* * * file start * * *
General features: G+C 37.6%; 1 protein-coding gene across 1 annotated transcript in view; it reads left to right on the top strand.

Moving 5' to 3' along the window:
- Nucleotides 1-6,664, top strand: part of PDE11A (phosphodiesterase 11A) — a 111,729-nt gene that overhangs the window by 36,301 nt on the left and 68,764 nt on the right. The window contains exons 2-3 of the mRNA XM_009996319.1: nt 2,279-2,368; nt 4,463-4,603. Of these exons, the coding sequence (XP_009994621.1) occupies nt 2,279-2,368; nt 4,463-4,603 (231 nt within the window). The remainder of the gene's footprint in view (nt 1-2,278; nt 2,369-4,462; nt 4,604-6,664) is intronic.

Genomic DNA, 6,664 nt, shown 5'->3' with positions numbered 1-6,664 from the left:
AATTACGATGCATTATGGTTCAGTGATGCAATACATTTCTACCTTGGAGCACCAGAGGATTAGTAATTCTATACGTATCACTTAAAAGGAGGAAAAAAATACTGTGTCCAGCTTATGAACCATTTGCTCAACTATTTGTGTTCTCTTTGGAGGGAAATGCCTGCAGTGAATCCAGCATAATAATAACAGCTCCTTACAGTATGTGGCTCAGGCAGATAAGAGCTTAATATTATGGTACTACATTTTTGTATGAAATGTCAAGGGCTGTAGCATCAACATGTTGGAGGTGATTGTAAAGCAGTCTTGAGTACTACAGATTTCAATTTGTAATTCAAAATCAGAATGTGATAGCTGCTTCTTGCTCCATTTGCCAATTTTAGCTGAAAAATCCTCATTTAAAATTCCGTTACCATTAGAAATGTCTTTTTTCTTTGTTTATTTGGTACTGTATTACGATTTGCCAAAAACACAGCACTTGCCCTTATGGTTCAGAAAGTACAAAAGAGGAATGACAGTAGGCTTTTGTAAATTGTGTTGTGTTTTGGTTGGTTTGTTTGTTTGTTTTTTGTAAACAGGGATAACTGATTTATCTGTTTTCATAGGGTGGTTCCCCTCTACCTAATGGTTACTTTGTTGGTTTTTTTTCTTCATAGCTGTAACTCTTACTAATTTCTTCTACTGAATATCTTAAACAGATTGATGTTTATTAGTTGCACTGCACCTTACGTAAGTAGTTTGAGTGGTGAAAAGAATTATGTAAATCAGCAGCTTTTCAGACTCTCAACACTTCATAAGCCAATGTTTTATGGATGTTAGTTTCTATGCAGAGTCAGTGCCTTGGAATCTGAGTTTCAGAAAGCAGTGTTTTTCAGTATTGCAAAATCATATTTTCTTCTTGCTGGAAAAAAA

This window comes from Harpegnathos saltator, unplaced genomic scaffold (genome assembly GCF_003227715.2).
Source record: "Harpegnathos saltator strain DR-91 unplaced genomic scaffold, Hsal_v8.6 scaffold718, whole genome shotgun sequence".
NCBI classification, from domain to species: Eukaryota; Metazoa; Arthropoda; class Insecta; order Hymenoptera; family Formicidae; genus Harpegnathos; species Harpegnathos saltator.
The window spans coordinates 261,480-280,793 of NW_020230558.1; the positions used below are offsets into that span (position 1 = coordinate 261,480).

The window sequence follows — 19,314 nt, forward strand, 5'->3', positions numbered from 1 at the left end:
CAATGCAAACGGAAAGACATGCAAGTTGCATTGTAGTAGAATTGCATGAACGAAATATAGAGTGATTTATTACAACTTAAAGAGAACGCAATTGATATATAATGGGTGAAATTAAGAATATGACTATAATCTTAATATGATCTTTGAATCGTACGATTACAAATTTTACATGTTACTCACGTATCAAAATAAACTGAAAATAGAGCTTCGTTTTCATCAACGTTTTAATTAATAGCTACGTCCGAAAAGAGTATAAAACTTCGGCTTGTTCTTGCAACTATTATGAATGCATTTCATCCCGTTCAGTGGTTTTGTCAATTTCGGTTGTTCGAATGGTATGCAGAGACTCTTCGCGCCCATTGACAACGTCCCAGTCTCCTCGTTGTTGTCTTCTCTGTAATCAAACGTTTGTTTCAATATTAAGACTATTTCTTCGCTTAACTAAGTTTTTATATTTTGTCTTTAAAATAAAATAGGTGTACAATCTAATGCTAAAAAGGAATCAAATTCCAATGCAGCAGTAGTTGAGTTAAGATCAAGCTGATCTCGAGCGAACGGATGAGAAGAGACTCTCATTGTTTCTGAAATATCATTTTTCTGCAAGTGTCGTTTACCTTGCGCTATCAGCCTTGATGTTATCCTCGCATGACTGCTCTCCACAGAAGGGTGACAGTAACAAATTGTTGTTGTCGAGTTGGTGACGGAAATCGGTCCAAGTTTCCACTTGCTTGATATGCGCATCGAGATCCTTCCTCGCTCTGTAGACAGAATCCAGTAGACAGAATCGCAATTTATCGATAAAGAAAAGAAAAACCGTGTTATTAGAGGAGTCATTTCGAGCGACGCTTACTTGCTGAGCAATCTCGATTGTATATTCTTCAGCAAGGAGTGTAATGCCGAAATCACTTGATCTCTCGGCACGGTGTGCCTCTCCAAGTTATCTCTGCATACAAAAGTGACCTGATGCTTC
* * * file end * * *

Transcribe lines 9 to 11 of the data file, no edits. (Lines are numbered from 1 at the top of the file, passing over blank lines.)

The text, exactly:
The window spans coordinates 261,480-280,793 of NW_020230558.1; the positions used below are offsets into that span (position 1 = coordinate 261,480).

The window sequence follows — 19,314 nt, forward strand, 5'->3', positions numbered from 1 at the left end:
CAATGCAAACGGAAAGACATGCAAGTTGCATTGTAGTAGAATTGCATGAACGAAATATAGAGTGATTTATTACAACTTAAAGAGAACGCAATTGATATATAATGGGTGAAATTAAGAATATGACTATAATCTTAATATGATCTTTGAATCGTACGATTACAAATTTTACATGTTACTCACGTATCAAAATAAACTGAAAATAGAGCTTCGTTTTCATCAACGTTTTAATTAATAGCTACGTCCGAAAAGAGTATAAAACTTCGGCTTGTTCTTGCAACTATTATGAATGCATTTCATCCCGTTCAGTGGTTTTGTCAATTTCGGTTGTTCGAATGGTATGCAGAGACTCTTCGCGCCCATTGACAACGTCCCAGTCTCCTCGTTGTTGTCTTCTCTGTAATCAAACGTTTGTTTCAATATTAAGACTATTTCTTCGCTTAACTAAGTTTTTATATTTTGTCTTTAAAATAAAATAGGTGTACAATCTAATGCTAAAAAGGAATCAAATTCCAATGCAGCAGTAGTTGAGTTAAGATCAAGCTGATCTCGAGCGAACGGATGAGAAGAGACTCTCATTGTTTCTGAAATATCATTTTTCTGCAAGTGTCGTTTACCTTGCGCTATCAGCCTTGATGTTATCCTCGCATGACTGCTCTCCACAGAAGGGTGACAGTAACAAATTGTTGTTGTCGAGTTGGTGACGGAAATCGGTCCAAGTTTCCACTTGCTTGATATGCGCATCGAGATCCTTCCTCGCTCTGTAGACAGAATCCAGTAGACAGAATCGCAATTTATCGATAAAGAAAAGAAAAACCGTGTTATTAGAGGAGTCATTTCGAGCGACGCTTACTTGCTGAGCAATCTCGATTGTATATTCTTCAGCAAGGAGTGTAATGCCGAAATCACTTGATCTCTCGGCACGGTGTGCCTCTCCAAGTTATCTCTGCATACAAAAGTGACCTGATGCTTC